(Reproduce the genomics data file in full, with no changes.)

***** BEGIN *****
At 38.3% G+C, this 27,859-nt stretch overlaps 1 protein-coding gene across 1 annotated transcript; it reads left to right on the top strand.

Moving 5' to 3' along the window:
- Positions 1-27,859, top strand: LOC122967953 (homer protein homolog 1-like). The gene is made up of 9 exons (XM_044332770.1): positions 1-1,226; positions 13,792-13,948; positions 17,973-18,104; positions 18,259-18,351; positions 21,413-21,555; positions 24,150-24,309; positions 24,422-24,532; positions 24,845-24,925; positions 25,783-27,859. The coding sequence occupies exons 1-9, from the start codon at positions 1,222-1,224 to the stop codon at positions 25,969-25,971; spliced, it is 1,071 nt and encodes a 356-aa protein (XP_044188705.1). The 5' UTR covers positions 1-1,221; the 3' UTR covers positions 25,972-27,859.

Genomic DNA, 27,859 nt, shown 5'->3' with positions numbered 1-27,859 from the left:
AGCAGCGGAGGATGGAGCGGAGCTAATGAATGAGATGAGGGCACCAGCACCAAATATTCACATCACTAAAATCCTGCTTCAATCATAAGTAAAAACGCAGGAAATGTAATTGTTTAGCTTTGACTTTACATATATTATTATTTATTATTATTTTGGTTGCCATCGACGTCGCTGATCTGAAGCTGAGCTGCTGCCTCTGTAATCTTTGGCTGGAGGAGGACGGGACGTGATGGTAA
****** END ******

At 38.3% G+C, this 27,859-nt stretch overlaps 1 protein-coding gene across 1 annotated transcript; it reads left to right on the top strand.

Moving 5' to 3' along the window:
- Positions 1-27,859, top strand: LOC122967953 (homer protein homolog 1-like). The gene is made up of 9 exons (XM_044332770.1): positions 1-1,226; positions 13,792-13,948; positions 17,973-18,104; positions 18,259-18,351; positions 21,413-21,555; positions 24,150-24,309; positions 24,422-24,532; positions 24,845-24,925; positions 25,783-27,859. The coding sequence occupies exons 1-9, from the start codon at positions 1,222-1,224 to the stop codon at positions 25,969-25,971; spliced, it is 1,071 nt and encodes a 356-aa protein (XP_044188705.1). The 5' UTR covers positions 1-1,221; the 3' UTR covers positions 25,972-27,859.

Genomic DNA, 27,859 nt, shown 5'->3' with positions numbered 1-27,859 from the left:
AGCAGCGGAGGATGGAGCGGAGCTAATGAATGAGATGAGGGCACCAGCACCAAATATTCACATCACTAAAATCCTGCTTCAATCATAAGTAAAAACGCAGGAAATGTAATTGTTTAGCTTTGACTTTACATATATTATTATTTATTATTATTTTGGTTGCCATCGACGTCGCTGATCTGAAGCTGAGCTGCTGCCTCTGTAATCTTTGGCTGGAGGAGGACGGGACGTGATGGTAA